Sometimes we make a fool out of ourselves and hurt others. To some extend, it is inevitable. Navigating one’s own and others’ needs is complicated and sometimes we do or say things that impact others in a negative way. If you’ve done something to someone and you feel like apologizing, it might be good to familiarize yourself with the steps outlined below.
At the same time, you may want to remember the following:
- If you don’t intend to change, or not repeat what was hurtful to the other, an apology won’t have the same value.
- A good apology does not mean that the other is obliged to forgive.
- A good apology is also about you accepting the pain you caused. In that sense, a guilty conscience is meant to make you feel some pain.
Briefly explained, a good apology consists of five ingredients that you will find below. We recommend that you start by writing down a proper apology to the one in question, before trying it out in the real world. You can either send the apology as a letter do it in person, depending on what you think fits best.
1. Acknowledge the pain you inflicted on the other
Put words to what you have done that was hurting or painful to the other. For example, if you said something mean to your partner, you could say, “Listen, I would like to apologize for something. It was not ok for me to that you are selfish and that you are not considerate to the need of the rest of the familiy.”
2. Put words to what it must have been like for the other
Tell the other what you think it must have been like for them. You need to truly empathize and imagine the experience of the other. For example: “I imagine it was both very hurtful and that it felt unfair. You spend so much time and effort on keeping the wheels going here at home, and I imagine you must have felt like I didn’t appreciate it.”
3. Apologize and show remorse
There are some typical mistakes people make when they’re trying to apologize. One is that they talk too much about their own feelings (“I hurts so bad thinking of what I’ve done”). This can make the other feel like you are the one in need of comfort. Another common mistake is that the excuse is followed by “but” (“I am so sorry for what I did, but I was just so angry”). Remember that anything before “but” is BS. Instead, show real remorse for what you did. That means you try to feel the others pain, and that you use that empathy to express what your regret. For example, “I’m so sorry I said you were selfish. I don’t think you are and I shouldn’t have said that. I was wrong to do so”.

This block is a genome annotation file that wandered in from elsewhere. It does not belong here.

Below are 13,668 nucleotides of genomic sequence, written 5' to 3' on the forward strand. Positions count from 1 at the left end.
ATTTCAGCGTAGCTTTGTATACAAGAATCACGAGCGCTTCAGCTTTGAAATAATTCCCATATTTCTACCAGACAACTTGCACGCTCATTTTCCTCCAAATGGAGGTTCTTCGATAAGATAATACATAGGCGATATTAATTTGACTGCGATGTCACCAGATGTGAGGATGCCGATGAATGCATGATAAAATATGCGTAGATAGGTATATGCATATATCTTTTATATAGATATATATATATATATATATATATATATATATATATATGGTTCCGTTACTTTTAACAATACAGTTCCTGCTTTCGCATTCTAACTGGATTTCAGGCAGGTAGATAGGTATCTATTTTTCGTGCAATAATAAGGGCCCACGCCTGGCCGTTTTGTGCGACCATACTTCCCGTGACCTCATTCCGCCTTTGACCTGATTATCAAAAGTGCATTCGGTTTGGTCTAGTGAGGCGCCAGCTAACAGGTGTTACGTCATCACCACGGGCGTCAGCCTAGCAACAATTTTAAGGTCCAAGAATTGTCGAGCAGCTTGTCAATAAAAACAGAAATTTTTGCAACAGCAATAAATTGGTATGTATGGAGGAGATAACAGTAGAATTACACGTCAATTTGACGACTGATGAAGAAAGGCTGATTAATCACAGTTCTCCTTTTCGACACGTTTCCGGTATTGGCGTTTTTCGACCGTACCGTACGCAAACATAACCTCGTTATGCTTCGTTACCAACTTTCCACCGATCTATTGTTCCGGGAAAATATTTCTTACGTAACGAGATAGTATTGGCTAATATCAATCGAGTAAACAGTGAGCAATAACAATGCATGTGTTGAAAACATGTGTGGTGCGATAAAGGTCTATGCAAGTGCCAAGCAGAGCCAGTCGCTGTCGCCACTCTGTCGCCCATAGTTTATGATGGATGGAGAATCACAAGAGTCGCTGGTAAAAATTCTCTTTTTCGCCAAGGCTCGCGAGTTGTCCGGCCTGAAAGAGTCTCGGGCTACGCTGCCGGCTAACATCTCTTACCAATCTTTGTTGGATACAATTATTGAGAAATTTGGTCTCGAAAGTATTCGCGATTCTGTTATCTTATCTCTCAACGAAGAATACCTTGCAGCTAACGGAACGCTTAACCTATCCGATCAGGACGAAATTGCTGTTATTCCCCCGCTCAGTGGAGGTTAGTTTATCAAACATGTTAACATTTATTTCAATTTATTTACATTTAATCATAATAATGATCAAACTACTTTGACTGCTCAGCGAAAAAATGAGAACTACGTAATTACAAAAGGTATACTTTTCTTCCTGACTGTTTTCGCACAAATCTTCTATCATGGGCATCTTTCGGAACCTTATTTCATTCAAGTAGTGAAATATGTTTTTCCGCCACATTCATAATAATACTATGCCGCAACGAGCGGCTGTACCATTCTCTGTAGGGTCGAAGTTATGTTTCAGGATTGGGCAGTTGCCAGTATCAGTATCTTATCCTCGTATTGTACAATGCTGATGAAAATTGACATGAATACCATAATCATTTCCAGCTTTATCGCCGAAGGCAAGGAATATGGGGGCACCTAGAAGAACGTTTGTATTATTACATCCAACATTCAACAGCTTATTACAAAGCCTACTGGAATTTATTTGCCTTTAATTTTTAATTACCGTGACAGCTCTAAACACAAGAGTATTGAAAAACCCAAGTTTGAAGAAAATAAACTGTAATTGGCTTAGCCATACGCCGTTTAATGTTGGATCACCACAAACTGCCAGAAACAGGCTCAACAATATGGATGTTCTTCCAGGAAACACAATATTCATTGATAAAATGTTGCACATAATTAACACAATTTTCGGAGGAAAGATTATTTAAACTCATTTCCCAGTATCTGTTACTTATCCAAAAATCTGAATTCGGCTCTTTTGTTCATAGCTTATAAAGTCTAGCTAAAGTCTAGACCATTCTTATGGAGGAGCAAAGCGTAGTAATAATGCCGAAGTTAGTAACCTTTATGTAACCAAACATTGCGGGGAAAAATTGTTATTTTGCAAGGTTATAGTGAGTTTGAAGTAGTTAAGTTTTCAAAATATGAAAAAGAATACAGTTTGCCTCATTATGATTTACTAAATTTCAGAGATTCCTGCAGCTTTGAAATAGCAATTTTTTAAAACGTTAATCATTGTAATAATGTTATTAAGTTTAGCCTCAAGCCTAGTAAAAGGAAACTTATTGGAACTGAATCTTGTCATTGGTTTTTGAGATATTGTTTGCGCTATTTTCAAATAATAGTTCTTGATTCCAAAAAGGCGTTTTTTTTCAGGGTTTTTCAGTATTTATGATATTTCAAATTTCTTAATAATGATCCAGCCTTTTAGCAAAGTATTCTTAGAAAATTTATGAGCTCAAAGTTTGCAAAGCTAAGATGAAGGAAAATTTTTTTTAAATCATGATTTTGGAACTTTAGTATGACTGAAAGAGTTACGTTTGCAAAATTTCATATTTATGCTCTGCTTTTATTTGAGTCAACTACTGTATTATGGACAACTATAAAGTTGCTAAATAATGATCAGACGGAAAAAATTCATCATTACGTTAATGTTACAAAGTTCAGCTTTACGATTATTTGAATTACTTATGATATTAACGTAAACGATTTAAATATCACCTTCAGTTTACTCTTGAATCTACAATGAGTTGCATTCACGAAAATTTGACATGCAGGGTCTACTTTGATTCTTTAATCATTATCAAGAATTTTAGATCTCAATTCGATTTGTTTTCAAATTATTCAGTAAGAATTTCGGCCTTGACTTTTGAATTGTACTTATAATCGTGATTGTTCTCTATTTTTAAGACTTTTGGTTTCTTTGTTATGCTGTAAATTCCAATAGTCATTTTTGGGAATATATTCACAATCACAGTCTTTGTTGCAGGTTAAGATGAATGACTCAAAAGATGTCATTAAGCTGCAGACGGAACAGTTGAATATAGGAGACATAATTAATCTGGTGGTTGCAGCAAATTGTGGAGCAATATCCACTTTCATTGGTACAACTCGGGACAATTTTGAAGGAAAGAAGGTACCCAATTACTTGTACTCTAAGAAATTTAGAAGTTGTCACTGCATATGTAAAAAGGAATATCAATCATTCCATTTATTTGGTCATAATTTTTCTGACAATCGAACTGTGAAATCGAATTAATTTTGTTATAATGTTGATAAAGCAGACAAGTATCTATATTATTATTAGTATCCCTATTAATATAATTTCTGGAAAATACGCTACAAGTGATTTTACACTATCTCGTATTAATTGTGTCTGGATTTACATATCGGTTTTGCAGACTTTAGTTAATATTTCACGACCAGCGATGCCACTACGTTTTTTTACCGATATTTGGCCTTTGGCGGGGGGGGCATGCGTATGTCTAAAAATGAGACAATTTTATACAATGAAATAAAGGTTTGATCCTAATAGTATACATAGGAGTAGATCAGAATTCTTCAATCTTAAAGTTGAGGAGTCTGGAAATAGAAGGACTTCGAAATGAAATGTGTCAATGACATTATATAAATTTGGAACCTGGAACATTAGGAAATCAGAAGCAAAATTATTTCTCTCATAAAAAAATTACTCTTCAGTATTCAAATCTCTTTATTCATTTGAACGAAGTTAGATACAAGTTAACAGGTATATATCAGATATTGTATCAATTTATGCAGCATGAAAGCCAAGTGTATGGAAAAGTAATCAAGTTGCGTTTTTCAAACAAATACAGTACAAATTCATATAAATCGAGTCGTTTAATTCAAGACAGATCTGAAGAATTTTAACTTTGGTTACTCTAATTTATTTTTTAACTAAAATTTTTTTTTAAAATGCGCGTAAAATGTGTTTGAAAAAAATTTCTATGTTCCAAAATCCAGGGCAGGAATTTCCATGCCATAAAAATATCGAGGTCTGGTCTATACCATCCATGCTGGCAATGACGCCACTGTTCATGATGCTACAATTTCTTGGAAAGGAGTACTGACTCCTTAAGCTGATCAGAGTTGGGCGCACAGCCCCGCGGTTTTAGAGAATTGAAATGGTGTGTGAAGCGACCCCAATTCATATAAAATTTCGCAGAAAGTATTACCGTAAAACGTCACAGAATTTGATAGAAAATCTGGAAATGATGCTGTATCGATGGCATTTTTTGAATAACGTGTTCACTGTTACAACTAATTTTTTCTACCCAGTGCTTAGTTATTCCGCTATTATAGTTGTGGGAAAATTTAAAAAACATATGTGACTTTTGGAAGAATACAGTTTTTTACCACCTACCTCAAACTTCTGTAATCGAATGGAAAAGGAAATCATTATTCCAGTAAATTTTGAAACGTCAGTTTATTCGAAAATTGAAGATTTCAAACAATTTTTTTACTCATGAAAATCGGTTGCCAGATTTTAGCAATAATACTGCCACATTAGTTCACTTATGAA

4. Say what you should have done instead
Try to tell the other what you should have done instead. This is about helping the other to truly apprehend that you understand what you’ve done. This way you can show that you recognize your role in what happened. For example, “I should have managed to deal with my feelings better and express the despair rather than attacking you. It wasn’t okay”.
5. Wait for the reaction and repeat
When you give someone a genuine apology, one of three things usually happens. One reaction you get is that the other trivializes what happened. In that case, you maintain your apology and your responsibilities in it, and clarify that it should not have happened. Another reaction is that the apology gives the other a clearer experience of the pain that was inflicted. For example, a child may start crying from getting such an apology. Then you can repeat the apology and validate the hurt. If the apology is to a child, you can also use the steps in emotion coaching. The third reaction is one were the apology is accepted. In that case, you are closer to having repaired the injury you caused.